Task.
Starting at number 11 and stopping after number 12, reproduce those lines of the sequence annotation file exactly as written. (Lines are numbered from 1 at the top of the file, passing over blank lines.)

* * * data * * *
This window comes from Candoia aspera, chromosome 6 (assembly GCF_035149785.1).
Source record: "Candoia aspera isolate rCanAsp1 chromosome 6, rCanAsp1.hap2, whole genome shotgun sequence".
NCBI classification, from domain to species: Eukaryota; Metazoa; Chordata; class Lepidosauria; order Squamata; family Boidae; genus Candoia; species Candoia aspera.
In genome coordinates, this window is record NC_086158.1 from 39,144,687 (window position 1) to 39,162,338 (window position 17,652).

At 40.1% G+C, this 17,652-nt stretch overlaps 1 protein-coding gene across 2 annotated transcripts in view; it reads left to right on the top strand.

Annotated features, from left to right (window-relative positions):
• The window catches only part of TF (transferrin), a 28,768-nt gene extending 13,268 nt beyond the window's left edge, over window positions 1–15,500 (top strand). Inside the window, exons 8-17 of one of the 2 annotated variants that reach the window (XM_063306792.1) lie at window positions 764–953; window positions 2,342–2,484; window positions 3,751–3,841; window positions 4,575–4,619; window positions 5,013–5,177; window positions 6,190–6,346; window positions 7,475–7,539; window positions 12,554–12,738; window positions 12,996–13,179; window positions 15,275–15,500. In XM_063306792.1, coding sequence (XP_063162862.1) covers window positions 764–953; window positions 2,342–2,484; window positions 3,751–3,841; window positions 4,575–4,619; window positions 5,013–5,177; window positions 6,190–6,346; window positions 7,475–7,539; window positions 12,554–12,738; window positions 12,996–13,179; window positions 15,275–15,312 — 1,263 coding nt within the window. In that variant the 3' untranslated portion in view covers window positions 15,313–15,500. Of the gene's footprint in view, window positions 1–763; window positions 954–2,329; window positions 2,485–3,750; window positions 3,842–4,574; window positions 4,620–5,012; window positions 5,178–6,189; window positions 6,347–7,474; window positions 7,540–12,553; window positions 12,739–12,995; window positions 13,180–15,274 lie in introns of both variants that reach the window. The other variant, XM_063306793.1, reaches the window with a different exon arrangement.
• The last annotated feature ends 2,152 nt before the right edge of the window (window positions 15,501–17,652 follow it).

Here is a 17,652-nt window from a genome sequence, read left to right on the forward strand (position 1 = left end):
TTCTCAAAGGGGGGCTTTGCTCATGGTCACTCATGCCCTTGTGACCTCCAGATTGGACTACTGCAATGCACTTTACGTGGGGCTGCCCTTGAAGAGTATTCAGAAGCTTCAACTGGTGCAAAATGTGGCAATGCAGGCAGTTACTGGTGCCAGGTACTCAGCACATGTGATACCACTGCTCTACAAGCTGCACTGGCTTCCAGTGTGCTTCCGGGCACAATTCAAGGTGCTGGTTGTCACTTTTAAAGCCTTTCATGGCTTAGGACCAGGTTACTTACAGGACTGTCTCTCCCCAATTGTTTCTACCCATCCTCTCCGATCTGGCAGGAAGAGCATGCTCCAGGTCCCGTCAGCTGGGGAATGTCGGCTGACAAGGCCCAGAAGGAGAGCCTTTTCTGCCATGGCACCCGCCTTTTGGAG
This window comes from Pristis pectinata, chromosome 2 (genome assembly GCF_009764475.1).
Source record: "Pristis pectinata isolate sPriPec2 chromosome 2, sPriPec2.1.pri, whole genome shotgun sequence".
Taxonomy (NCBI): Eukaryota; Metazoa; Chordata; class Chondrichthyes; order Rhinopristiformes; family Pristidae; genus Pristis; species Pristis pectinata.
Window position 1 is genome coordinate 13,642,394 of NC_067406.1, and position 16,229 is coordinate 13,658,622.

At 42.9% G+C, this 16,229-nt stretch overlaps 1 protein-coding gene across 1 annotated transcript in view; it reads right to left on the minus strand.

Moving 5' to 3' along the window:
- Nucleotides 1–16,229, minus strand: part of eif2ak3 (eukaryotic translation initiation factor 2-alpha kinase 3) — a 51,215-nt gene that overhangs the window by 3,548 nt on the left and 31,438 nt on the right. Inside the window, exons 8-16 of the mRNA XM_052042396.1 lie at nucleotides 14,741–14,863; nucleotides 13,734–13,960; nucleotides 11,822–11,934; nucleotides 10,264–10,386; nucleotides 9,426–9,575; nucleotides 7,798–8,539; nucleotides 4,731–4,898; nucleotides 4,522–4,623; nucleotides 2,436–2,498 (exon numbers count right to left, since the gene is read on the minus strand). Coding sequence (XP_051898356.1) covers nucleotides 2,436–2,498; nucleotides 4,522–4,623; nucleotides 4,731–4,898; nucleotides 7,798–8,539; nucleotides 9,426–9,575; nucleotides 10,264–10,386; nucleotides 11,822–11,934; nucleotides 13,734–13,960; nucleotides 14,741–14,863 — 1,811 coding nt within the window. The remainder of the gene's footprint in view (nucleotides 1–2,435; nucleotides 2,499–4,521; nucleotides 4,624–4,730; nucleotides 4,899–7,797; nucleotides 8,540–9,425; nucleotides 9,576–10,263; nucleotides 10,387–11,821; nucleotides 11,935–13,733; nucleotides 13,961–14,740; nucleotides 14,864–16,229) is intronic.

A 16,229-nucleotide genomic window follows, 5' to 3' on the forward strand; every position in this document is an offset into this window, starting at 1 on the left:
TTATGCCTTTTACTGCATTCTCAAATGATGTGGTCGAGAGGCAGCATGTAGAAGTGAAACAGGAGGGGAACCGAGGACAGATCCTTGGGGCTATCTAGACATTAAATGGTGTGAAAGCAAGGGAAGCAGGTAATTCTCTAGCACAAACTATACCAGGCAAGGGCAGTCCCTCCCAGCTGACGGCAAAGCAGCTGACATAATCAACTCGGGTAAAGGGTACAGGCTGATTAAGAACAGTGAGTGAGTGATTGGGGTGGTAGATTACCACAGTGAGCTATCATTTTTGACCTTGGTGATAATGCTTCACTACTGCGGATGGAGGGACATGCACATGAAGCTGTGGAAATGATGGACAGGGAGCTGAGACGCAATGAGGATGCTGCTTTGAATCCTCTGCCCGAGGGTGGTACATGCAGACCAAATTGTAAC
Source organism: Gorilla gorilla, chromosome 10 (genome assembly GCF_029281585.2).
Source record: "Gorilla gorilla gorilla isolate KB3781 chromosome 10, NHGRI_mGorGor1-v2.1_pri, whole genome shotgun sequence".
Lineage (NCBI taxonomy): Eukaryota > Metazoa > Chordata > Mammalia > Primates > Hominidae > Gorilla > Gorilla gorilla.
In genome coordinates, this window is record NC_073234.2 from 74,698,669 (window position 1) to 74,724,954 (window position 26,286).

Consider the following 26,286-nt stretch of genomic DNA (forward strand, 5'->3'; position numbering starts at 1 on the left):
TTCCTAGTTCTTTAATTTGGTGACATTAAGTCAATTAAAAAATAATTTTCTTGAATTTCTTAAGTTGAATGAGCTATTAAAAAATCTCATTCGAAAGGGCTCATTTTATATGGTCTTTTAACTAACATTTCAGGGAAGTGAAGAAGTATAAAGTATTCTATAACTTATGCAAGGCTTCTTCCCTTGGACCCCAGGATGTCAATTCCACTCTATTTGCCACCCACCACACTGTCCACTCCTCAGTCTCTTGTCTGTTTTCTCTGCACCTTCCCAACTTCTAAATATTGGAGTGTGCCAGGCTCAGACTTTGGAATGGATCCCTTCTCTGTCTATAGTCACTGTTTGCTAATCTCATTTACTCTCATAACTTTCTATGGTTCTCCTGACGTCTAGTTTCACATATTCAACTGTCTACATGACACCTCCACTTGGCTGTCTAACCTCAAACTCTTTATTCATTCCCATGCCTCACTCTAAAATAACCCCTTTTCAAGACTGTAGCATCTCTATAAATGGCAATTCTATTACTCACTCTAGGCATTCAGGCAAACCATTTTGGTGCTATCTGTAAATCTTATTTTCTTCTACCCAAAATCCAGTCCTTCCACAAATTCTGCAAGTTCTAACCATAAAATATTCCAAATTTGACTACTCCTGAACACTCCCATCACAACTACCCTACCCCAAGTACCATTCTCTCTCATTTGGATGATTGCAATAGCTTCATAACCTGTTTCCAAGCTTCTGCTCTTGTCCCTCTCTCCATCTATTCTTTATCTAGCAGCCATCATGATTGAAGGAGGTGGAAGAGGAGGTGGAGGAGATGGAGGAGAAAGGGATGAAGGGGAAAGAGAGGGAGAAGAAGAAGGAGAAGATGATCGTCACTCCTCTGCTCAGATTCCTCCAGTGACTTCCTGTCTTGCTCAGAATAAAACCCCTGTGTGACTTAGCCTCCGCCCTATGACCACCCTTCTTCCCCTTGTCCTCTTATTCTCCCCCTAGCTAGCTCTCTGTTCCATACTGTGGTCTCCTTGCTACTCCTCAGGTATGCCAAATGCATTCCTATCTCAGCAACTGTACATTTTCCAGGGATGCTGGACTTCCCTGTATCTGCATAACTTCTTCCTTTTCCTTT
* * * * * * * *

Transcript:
This window comes from Pristis pectinata, chromosome 2 (genome assembly GCF_009764475.1).
Source record: "Pristis pectinata isolate sPriPec2 chromosome 2, sPriPec2.1.pri, whole genome shotgun sequence".